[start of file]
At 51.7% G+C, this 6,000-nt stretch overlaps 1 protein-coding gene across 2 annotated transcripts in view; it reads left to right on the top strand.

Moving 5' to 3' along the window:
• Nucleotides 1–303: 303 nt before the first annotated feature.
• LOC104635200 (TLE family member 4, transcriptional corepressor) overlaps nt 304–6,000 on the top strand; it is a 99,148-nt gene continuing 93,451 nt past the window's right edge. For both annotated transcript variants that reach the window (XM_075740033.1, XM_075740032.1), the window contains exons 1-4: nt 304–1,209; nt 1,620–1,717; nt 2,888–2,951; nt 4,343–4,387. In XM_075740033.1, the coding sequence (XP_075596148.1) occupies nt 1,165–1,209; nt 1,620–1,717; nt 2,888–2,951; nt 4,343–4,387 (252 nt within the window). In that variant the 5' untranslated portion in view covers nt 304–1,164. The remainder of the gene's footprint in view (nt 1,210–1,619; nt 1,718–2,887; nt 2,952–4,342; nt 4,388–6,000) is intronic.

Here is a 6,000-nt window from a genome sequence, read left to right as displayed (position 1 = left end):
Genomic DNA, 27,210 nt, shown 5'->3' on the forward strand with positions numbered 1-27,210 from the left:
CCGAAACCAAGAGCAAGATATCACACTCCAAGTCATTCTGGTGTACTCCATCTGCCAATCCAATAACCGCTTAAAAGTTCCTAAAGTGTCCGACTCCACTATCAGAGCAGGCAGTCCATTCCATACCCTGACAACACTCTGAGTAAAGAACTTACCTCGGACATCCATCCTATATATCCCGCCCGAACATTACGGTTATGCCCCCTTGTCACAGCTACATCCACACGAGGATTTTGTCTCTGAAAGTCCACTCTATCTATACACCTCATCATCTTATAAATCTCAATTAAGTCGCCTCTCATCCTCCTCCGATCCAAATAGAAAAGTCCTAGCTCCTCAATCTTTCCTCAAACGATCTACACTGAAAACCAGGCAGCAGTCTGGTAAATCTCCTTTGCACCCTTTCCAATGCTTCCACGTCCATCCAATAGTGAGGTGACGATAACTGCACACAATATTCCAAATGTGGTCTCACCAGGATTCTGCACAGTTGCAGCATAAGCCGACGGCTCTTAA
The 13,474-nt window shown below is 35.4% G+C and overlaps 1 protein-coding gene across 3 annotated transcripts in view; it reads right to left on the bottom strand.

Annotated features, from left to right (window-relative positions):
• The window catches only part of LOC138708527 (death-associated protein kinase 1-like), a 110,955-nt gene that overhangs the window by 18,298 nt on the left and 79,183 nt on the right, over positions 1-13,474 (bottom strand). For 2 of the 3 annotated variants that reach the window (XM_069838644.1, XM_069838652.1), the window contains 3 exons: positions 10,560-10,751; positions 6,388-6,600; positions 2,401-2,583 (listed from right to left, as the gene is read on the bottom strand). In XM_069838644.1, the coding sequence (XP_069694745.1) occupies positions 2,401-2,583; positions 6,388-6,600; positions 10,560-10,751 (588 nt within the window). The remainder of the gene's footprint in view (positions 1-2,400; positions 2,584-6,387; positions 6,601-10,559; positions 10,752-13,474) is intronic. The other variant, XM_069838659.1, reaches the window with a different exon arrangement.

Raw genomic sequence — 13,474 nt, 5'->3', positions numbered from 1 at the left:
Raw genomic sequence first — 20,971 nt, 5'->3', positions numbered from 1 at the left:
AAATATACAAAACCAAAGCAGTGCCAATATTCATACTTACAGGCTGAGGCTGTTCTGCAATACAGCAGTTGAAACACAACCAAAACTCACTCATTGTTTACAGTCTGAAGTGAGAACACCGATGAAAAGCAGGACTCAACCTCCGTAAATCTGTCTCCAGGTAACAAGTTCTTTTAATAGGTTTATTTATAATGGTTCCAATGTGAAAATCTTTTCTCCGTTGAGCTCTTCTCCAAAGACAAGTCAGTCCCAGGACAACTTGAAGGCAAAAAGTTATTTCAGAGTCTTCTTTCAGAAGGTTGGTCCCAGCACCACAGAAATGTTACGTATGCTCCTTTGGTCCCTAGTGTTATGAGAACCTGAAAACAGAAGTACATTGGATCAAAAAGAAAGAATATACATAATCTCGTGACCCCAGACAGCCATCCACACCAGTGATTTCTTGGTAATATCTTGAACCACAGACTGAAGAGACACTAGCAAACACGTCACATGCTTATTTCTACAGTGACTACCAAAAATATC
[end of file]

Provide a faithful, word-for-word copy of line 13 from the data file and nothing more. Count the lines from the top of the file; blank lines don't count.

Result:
AAATATACAAAACCAAAGCAGTGCCAATATTCATACTTACAGGCTGAGGCTGTTCTGCAATACAGCAGTTGAAACACAACCAAAACTCACTCATTGTTTACAGTCTGAAGTGAGAACACCGATGAAAAGCAGGACTCAACCTCCGTAAATCTGTCTCCAGGTAACAAGTTCTTTTAATAGGTTTATTTATAATGGTTCCAATGTGAAAATCTTTTCTCCGTTGAGCTCTTCTCCAAAGACAAGTCAGTCCCAGGACAACTTGAAGGCAAAAAGTTATTTCAGAGTCTTCTTTCAGAAGGTTGGTCCCAGCACCACAGAAATGTTACGTATGCTCCTTTGGTCCCTAGTGTTATGAGAACCTGAAAACAGAAGTACATTGGATCAAAAAGAAAGAATATACATAATCTCGTGACCCCAGACAGCCATCCACACCAGTGATTTCTTGGTAATATCTTGAACCACAGACTGAAGAGACACTAGCAAACACGTCACATGCTTATTTCTACAGTGACTACCAAAAATATC